For more than a decade, I took the commuter train into Boston. Trains run on a schedule. A non-negotiable schedule. When the departure time is 6:59 a.m. that does not mean 7:00 a.m. I frequently had to run out my front door. I’d leave behind a sobbing toddler or an elementary school daughter who needed a few more minutes. To make the train on time. Gut-wrenching? Absolutely. Guilt-ridden? Yes, for years. Making my kids a little more independent and capable? You betcha!
3. Putting food on the table makes family #1.
There are mothers who work three jobs to keep food on the table. I didn’t have to do that. But I sure did work a lot to stay in the good graces of employers and then clients. The most important way you can provide for your kids is to put food on the table. And lunch money in their pockets. It really doesn’t hurt them to see what hard work and getting rewards look like.
Speaking of Mom-Guilt…
Moms carry a whole lot of guilt. When we’re at work, we’re rarely 100% there, always on alert for the school nurse to call. Or so much worse: getting that text that read:
“we r ok. in lockdown. in gym. dont come yet.”
That was the day I learned to text. My younger daughter was in 8th grade and there was a reported gunman near the middle school.
When we’re home, we constantly feel the pressure of mountains of work-work that didn’t get done. All the piles on our desks. The long list of to-dos. And that constant gnaw that there’s no way we’re ever going to get it all done.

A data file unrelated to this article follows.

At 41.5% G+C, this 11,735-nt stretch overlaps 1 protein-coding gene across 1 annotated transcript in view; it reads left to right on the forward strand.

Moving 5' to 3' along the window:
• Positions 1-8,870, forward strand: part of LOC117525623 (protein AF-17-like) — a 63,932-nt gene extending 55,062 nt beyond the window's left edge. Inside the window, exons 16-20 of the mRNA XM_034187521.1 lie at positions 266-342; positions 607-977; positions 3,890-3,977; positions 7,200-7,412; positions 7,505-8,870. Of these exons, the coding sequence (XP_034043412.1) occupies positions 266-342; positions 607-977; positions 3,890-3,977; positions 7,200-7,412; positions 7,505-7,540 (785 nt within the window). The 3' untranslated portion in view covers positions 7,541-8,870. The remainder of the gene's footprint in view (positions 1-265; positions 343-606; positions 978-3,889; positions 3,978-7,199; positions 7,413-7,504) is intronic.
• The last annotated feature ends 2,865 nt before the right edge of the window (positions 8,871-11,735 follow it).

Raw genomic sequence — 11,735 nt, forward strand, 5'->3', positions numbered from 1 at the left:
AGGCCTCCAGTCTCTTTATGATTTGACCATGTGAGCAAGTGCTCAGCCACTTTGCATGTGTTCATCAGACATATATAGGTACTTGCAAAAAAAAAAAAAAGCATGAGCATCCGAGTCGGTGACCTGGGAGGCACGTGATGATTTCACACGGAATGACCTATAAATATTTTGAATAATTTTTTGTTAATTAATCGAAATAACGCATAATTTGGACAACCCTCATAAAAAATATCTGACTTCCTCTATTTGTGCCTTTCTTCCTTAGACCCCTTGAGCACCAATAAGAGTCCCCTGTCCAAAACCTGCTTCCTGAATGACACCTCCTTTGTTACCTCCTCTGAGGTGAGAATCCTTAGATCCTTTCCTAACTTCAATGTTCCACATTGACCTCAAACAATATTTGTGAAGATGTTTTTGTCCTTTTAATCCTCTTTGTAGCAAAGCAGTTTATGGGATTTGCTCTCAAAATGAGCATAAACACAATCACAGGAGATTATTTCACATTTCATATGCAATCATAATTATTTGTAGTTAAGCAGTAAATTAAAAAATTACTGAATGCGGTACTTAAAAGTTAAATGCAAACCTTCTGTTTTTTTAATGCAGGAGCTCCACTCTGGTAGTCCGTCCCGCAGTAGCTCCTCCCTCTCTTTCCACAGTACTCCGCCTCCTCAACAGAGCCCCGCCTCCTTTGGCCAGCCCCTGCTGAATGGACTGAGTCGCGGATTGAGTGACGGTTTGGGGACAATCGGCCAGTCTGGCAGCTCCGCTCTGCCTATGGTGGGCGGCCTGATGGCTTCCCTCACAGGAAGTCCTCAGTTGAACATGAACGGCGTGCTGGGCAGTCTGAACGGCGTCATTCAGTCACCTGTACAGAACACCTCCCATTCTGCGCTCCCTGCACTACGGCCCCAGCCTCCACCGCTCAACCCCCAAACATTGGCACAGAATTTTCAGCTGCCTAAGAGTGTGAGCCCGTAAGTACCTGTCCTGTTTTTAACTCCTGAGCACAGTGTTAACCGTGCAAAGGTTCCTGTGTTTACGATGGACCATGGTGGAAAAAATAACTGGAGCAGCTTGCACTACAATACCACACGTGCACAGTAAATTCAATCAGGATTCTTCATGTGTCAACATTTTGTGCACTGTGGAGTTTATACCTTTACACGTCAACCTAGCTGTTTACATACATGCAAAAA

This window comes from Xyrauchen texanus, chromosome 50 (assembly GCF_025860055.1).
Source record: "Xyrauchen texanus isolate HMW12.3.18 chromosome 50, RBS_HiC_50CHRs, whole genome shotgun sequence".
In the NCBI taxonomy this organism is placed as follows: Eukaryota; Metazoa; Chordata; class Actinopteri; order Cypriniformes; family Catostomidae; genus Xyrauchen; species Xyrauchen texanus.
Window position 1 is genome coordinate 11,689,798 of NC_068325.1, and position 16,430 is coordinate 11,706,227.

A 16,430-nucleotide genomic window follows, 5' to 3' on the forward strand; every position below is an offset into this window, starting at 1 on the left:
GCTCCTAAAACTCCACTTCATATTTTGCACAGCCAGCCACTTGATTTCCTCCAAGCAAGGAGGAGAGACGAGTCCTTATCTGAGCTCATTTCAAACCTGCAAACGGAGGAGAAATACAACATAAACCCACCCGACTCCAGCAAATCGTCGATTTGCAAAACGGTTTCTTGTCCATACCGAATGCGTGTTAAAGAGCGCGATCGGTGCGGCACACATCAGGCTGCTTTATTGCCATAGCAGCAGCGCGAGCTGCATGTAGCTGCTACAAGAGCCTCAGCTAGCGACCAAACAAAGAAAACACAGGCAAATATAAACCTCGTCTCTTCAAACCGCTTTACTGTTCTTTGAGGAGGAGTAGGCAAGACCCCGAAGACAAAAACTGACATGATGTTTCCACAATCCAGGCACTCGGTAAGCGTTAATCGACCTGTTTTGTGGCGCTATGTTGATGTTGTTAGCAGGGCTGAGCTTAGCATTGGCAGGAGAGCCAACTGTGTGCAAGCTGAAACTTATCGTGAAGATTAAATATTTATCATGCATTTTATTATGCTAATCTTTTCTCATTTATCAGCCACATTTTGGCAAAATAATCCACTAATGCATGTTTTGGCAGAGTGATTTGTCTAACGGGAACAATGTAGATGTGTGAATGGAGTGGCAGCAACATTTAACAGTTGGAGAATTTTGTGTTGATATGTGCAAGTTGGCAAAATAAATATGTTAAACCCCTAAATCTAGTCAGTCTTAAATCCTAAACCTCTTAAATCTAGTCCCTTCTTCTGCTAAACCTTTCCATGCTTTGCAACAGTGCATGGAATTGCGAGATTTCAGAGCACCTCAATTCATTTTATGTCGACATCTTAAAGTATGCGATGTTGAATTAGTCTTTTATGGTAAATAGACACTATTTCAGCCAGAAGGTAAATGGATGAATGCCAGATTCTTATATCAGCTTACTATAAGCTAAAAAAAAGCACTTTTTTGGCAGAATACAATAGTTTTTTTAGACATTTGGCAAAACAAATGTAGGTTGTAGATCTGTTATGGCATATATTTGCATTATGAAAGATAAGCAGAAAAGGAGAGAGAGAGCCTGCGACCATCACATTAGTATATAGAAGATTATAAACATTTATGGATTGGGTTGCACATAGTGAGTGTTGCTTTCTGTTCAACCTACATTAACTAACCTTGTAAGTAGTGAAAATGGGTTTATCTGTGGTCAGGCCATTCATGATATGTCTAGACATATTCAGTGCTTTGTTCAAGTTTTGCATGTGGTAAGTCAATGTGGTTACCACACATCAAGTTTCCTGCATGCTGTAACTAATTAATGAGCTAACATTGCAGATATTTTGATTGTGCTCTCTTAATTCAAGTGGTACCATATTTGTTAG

Right. You’re not. It’s not reasonable to think you will get it all done. On time. With no help. And with perfection. That is not the goal.
Setting Better, More Realistic Goals
The goal is to do it well enough. Whatever “it” is. Get things done incrementally. And stop feeling guilty about everything else swirling in your sphere that didn’t get done.
Can you get rid of the guilt of never being the perfect wife, mother, and worker you so diligently strive for? No.
Is the guilt at least somewhat motivating? Yes. Definitely keeps you on your toes and getting out of bed even when you want to sleep in.
Does it damage your kids when you’re not there every second? Nope. In fact, it shows your kids what a work ethic really looks like.
Ask for Help
Women are amazing at so many things. Asking for help is not one of them. When you need to find a better work-life balance, ask for help. If you’re trying to fit in some time for yourself, ask for help. It’s especially important to ask for help when you need to push yourself harder for that promotion at work. Help is needed both at home and at work.